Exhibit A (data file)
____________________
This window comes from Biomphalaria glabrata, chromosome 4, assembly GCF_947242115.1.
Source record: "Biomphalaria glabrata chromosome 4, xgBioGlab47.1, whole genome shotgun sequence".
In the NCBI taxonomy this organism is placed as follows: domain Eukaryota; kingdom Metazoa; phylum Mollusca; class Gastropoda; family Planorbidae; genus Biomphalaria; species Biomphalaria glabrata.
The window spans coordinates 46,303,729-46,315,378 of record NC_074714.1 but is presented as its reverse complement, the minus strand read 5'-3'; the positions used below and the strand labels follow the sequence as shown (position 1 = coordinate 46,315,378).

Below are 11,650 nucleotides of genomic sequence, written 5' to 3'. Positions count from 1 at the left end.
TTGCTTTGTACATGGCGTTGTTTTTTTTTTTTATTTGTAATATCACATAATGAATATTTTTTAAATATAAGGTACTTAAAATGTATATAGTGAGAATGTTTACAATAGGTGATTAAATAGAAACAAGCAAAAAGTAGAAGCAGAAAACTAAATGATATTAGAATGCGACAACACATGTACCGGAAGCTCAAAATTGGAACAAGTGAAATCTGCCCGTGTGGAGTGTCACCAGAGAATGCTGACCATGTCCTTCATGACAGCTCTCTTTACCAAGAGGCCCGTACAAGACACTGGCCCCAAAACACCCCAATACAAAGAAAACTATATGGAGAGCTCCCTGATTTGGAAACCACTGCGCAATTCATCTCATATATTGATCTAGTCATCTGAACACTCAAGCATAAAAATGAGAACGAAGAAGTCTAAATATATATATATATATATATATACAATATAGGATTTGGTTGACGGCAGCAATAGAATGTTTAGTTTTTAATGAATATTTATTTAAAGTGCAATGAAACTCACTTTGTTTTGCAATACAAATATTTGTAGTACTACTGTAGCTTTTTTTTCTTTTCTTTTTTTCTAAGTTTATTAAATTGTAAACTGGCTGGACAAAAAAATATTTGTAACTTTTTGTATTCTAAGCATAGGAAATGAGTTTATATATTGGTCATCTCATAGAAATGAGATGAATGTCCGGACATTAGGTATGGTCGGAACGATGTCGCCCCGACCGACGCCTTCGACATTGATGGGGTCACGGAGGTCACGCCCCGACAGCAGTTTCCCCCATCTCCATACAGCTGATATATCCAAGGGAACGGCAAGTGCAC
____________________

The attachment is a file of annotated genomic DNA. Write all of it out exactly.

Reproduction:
This window comes from Biomphalaria glabrata, chromosome 4, assembly GCF_947242115.1.
Source record: "Biomphalaria glabrata chromosome 4, xgBioGlab47.1, whole genome shotgun sequence".
In the NCBI taxonomy this organism is placed as follows: domain Eukaryota; kingdom Metazoa; phylum Mollusca; class Gastropoda; family Planorbidae; genus Biomphalaria; species Biomphalaria glabrata.
The window spans coordinates 46,303,729-46,315,378 of record NC_074714.1 but is presented as its reverse complement, the minus strand read 5'-3'; the positions used below and the strand labels follow the sequence as shown (position 1 = coordinate 46,315,378).

Below are 11,650 nucleotides of genomic sequence, written 5' to 3'. Positions count from 1 at the left end.
TTGCTTTGTACATGGCGTTGTTTTTTTTTTTTATTTGTAATATCACATAATGAATATTTTTTAAATATAAGGTACTTAAAATGTATATAGTGAGAATGTTTACAATAGGTGATTAAATAGAAACAAGCAAAAAGTAGAAGCAGAAAACTAAATGATATTAGAATGCGACAACACATGTACCGGAAGCTCAAAATTGGAACAAGTGAAATCTGCCCGTGTGGAGTGTCACCAGAGAATGCTGACCATGTCCTTCATGACAGCTCTCTTTACCAAGAGGCCCGTACAAGACACTGGCCCCAAAACACCCCAATACAAAGAAAACTATATGGAGAGCTCCCTGATTTGGAAACCACTGCGCAATTCATCTCATATATTGATCTAGTCATCTGAACACTCAAGCATAAAAATGAGAACGAAGAAGTCTAAATATATATATATATATATATATACAATATAGGATTTGGTTGACGGCAGCAATAGAATGTTTAGTTTTTAATGAATATTTATTTAAAGTGCAATGAAACTCACTTTGTTTTGCAATACAAATATTTGTAGTACTACTGTAGCTTTTTTTTCTTTTCTTTTTTTCTAAGTTTATTAAATTGTAAACTGGCTGGACAAAAAAATATTTGTAACTTTTTGTATTCTAAGCATAGGAAATGAGTTTATATATTGGTCATCTCATAGAAATGAGATGAATGTCCGGACATTAGGTATGGTCGGAACGATGTCGCCCCGACCGACGCCTTCGACATTGATGGGGTCACGGAGGTCACGCCCCGACAGCAGTTTCCCCCATCTCCATACAGCTGATATATCCAAGGGAACGGCAAGTGCAC